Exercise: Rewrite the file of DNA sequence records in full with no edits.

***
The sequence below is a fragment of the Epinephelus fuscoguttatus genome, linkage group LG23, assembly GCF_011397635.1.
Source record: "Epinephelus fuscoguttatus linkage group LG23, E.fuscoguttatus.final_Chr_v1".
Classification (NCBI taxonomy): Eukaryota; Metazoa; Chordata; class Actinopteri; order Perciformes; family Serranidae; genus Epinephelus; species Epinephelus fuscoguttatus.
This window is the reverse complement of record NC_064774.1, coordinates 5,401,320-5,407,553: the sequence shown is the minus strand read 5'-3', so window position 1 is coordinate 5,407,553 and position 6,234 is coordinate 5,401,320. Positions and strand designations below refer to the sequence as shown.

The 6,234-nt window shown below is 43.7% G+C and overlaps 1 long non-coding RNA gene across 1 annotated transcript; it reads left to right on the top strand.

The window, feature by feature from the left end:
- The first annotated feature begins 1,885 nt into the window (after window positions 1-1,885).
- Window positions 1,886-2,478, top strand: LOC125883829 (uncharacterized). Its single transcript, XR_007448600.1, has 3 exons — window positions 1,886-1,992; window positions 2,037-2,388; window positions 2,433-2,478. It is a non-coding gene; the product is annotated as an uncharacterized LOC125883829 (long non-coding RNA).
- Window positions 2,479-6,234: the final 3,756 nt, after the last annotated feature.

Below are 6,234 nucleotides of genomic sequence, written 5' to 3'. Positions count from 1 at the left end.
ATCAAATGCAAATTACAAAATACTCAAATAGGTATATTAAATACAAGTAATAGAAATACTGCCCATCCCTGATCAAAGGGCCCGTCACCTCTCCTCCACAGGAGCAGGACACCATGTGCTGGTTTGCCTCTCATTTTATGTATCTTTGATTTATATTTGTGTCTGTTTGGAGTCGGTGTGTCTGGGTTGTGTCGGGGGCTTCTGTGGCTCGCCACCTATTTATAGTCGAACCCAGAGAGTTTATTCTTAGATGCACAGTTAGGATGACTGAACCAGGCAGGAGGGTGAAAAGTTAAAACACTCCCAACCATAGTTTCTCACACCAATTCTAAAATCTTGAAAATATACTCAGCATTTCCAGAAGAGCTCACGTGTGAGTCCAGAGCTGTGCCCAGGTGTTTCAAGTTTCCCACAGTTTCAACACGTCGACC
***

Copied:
The sequence below is a fragment of the Epinephelus fuscoguttatus genome, linkage group LG23, assembly GCF_011397635.1.
Source record: "Epinephelus fuscoguttatus linkage group LG23, E.fuscoguttatus.final_Chr_v1".
Classification (NCBI taxonomy): Eukaryota; Metazoa; Chordata; class Actinopteri; order Perciformes; family Serranidae; genus Epinephelus; species Epinephelus fuscoguttatus.
This window is the reverse complement of record NC_064774.1, coordinates 5,401,320-5,407,553: the sequence shown is the minus strand read 5'-3', so window position 1 is coordinate 5,407,553 and position 6,234 is coordinate 5,401,320. Positions and strand designations below refer to the sequence as shown.

The 6,234-nt window shown below is 43.7% G+C and overlaps 1 long non-coding RNA gene across 1 annotated transcript; it reads left to right on the top strand.

The window, feature by feature from the left end:
- The first annotated feature begins 1,885 nt into the window (after window positions 1-1,885).
- Window positions 1,886-2,478, top strand: LOC125883829 (uncharacterized). Its single transcript, XR_007448600.1, has 3 exons — window positions 1,886-1,992; window positions 2,037-2,388; window positions 2,433-2,478. It is a non-coding gene; the product is annotated as an uncharacterized LOC125883829 (long non-coding RNA).
- Window positions 2,479-6,234: the final 3,756 nt, after the last annotated feature.

Below are 6,234 nucleotides of genomic sequence, written 5' to 3'. Positions count from 1 at the left end.
ATCAAATGCAAATTACAAAATACTCAAATAGGTATATTAAATACAAGTAATAGAAATACTGCCCATCCCTGATCAAAGGGCCCGTCACCTCTCCTCCACAGGAGCAGGACACCATGTGCTGGTTTGCCTCTCATTTTATGTATCTTTGATTTATATTTGTGTCTGTTTGGAGTCGGTGTGTCTGGGTTGTGTCGGGGGCTTCTGTGGCTCGCCACCTATTTATAGTCGAACCCAGAGAGTTTATTCTTAGATGCACAGTTAGGATGACTGAACCAGGCAGGAGGGTGAAAAGTTAAAACACTCCCAACCATAGTTTCTCACACCAATTCTAAAATCTTGAAAATATACTCAGCATTTCCAGAAGAGCTCACGTGTGAGTCCAGAGCTGTGCCCAGGTGTTTCAAGTTTCCCACAGTTTCAACACGTCGACC